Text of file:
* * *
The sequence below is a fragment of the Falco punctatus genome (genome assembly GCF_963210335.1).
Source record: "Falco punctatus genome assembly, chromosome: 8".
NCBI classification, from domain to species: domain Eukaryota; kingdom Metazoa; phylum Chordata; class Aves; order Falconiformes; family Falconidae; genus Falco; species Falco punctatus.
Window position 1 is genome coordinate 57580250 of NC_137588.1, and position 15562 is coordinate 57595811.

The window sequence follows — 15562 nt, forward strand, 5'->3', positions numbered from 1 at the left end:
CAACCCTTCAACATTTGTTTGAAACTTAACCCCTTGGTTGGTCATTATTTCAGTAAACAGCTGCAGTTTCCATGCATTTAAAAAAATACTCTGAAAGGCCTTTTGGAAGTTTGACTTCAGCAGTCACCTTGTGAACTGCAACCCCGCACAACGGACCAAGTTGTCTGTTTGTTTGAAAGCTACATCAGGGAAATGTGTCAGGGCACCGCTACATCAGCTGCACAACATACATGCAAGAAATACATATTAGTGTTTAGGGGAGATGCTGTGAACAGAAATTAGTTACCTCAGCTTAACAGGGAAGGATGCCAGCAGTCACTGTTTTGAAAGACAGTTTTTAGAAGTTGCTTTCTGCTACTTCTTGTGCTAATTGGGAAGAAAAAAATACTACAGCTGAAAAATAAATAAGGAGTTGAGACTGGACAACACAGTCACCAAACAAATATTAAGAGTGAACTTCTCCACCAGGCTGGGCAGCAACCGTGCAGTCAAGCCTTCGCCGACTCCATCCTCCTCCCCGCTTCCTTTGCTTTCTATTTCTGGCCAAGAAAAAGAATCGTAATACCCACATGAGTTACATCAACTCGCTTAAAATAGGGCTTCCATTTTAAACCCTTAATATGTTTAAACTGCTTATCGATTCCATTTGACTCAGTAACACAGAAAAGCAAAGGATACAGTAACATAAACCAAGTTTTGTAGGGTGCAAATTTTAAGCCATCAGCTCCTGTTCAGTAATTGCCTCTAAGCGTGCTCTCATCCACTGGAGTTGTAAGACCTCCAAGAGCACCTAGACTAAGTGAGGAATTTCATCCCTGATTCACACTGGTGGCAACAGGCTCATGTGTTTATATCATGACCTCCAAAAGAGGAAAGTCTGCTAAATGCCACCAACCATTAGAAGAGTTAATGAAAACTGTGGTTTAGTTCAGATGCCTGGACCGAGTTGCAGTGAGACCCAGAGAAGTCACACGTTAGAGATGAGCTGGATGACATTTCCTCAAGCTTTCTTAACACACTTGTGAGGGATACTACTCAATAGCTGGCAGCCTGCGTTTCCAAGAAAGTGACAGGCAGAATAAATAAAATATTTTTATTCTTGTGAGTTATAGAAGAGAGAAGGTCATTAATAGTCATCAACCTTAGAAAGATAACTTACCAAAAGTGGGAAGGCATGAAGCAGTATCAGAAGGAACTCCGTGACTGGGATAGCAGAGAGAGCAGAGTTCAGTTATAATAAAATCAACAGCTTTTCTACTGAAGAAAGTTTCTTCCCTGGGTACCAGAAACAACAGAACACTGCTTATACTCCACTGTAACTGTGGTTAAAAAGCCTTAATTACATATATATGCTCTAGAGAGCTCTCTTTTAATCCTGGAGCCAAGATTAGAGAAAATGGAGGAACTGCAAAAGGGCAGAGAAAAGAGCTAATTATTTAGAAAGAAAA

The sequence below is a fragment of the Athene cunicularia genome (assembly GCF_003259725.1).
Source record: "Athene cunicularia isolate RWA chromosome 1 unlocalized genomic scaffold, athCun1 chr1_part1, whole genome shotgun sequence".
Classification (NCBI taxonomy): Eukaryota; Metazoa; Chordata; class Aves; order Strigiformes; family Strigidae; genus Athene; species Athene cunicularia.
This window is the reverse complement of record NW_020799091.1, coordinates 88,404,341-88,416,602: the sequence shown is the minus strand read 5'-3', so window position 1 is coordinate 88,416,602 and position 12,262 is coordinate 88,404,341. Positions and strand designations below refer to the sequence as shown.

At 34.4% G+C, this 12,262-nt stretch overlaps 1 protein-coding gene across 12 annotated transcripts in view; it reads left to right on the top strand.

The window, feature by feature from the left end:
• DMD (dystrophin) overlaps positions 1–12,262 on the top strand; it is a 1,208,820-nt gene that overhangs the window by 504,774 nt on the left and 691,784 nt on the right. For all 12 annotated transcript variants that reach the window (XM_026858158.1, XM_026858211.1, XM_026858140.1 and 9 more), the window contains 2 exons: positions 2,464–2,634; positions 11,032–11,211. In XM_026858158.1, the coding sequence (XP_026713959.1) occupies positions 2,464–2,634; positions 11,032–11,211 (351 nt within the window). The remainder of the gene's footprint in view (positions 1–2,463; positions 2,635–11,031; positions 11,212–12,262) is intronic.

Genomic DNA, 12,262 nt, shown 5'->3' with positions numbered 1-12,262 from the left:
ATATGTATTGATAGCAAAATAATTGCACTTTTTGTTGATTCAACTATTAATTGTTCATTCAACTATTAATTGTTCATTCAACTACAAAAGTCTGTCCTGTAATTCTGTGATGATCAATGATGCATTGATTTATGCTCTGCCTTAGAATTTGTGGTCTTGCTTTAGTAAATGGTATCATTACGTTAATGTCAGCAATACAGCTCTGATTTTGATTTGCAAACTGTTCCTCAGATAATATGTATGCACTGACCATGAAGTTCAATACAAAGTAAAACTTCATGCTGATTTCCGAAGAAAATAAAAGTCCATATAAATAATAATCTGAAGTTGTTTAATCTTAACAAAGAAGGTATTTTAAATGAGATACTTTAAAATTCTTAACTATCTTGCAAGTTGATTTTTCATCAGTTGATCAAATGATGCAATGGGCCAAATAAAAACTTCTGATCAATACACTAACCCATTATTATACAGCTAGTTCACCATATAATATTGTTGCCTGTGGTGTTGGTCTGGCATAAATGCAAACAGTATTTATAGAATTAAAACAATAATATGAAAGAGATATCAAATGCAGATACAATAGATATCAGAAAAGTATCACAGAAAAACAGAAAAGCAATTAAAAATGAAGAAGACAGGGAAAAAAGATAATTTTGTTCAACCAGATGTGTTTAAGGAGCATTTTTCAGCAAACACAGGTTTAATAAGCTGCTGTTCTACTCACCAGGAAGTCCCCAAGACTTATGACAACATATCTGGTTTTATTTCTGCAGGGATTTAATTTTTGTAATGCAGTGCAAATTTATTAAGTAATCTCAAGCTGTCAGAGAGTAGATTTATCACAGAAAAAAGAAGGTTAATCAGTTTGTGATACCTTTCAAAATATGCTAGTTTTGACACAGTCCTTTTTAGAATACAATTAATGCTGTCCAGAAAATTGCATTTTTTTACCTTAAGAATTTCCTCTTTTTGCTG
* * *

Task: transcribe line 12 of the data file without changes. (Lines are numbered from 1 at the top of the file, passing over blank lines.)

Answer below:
The window, feature by feature from the left end: